Hi Quilting Friends,
Today on the “Black & White Delight” Quilt-Along – We’re going fabric shopping! Well, not exactly fabric shopping, but I’ll be giving you some tips about fabric selection for your “Black & White Delight” quilt.
Last week I introduced our project, so if you missed it then you can read last week’s “Welcome” post. You’ll find all of the information about our Quilt Along there.
Our Black & White Delight quilt celebrates the stark contrast between black & white. One thing to keep in mind as you choose fabric is that, since we don’t have a variety of hues, tints, or shades involved, you will need to create contrast by varying the pattern and the density of the print in your fabric choices. The images below show the fabrics that I used for my quilt:
I was lucky enough to find most of my fabric at a local quilt shop, which made me confident that the whites and the blacks were going to match across all six of my fabrics because I could put them together and see it for myself. I ended up ordering Fabric B from an online shop because I couldn’t find enough of it locally.
If you don’t have the luxury of a local quilt shop, we’ve found that colors usually coordinate between lines from the same fabric manufacturer as long as the description has the same color name. Unfortunately white isn’t always white and black isn’t always black, so be aware!
If black and white isn’t your style, then use colors that you love instead! The same fabric selection tips will apply, regardless of the colors that you choose. Have a closer look at the blue and white fabrics that Susan used in the “Blue and More Blue” quilt:
Even though all of the fabrics are just shades of blue and white, there is plenty of contrast due to the shades that Susan used, from very light to very dark. Most of the prints that she used are small-scale, but she’s added a couple of medium-scale prints to keep things interesting. Overall, a monochromatic color scheme can be very appealing.
And the “Pieces of Christmas” quilt:
This quilt includes fabrics in two shades of green, one red, and two creamy prints. When you use different colors, the contrast is automatic. You do still want to consider the scale of the prints that you choose, and make sure to include a variety to keep things interesting.
Notice that only one of my fabrics (Fabric A) is directional. Directional prints are a bit more challenging to work with, especially if you’ll be bothered by having the print going in different directions on the finished piece.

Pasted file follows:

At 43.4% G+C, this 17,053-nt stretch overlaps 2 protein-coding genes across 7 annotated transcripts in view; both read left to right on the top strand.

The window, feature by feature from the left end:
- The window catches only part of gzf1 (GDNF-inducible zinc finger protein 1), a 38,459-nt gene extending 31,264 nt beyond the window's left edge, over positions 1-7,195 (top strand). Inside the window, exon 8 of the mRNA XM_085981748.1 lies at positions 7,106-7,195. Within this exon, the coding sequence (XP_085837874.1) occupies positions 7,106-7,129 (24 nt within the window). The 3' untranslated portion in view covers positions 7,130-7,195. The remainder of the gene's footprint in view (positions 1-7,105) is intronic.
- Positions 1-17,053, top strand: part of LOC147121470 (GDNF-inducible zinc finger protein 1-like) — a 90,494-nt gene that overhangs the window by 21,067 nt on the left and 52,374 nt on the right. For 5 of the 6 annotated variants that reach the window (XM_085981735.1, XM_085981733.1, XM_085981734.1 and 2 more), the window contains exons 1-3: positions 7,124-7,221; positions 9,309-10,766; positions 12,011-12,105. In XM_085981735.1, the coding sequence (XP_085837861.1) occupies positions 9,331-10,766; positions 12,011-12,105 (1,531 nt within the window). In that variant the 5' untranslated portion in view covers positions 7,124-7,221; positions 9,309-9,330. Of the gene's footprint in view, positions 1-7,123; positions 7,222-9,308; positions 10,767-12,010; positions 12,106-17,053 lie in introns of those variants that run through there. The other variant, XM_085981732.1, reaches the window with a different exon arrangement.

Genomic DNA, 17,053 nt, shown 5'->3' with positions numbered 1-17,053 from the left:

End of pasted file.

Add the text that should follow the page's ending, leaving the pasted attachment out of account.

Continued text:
I went ahead and used Fabric A anyway, because I love it. I was able keep all of the triangles going the same way on my quilt by careful placement and stitching on the Wild Goose Chase blocks. (Full disclosure- I had to rip out a more than a few rows of stitching to finally get it right, since it would definitely bother me to have my triangles going every which way. I intensely dislike having to un-sew seams, but it was worth it to spend the extra time making sure that I’d be happy with the finished quilt.) My final advice to you on directional prints: Keep them subtle, and avoid choosing stripes or plaids for this project; it probably won’t end well.
It is best to use small-sized to medium-sized prints for this project. I love large-scale prints, but when you’re cutting them up into many smaller pieces, you can end up with some unexpected (and occasionally unfortunate) effects. So I’d advise that you save the large-scale prints for the back of the quilt.
Choose something really boring to use for Fabric B. Well, maybe not exactly “boring” but certainly low-density and random. This fabric will become the background for the rest of your blocks and for the applique borders, so you don’t want to use a print that is SO EXTRA that it demands too much attention. I love this fabric, and I’m so happy that I found it for my quilt!
Speaking of the applique border, here are the jewel-toned fabrics that I used for my applique flowers and leaves which make me think of ruby, garnet, sapphire, topaz, amethyst, peridot, and emerald. I chose a jumbo rickrack that was almost the same shade of green as the “Palm” fabric. Sew beautiful!
Choose fabrics in colors that you love for your applique borders! I used blenders, but you could also consider small-scale prints or solids for your flowers and leaves. If your quilt is black and white, then there are no limitations on the combinations that you could use for your borders. You could even stick to black & white flowers; that could be really great! You won’t need the applique fabric for a while, so take your time to make a decision.
Now it’s time to shop! Fabric requirements are listed on the last page of your pattern, or you can use our handy printable file when you go shopping.
Zip over to the local quilt shop, fondle the fabric, and choose your favorite pieces for this project. I really wish that I could go along with you; this is one of my favorite things to do. (Susan would tell you that I’m very good at leading others into temptation at the quilt shop. Maybe it is best if you go with someone else instead. I might get you into Trouble.)
If you’re not lucky enough to have a convenient local quilt shop, do some browsing in your favorite online shops. Get that fabric ordered, and then wait for that cute delivery guy (or gal) to show up at your door. Happiness is . . packages of fabric in the mailbox!
Once you’ve made your selections, snap a photo of those beautiful fabrics and post your picture on Instagram!
I’ll be back in two weeks, when you’ll “Be a Real Cut-Up!”. Have fun shoppin’!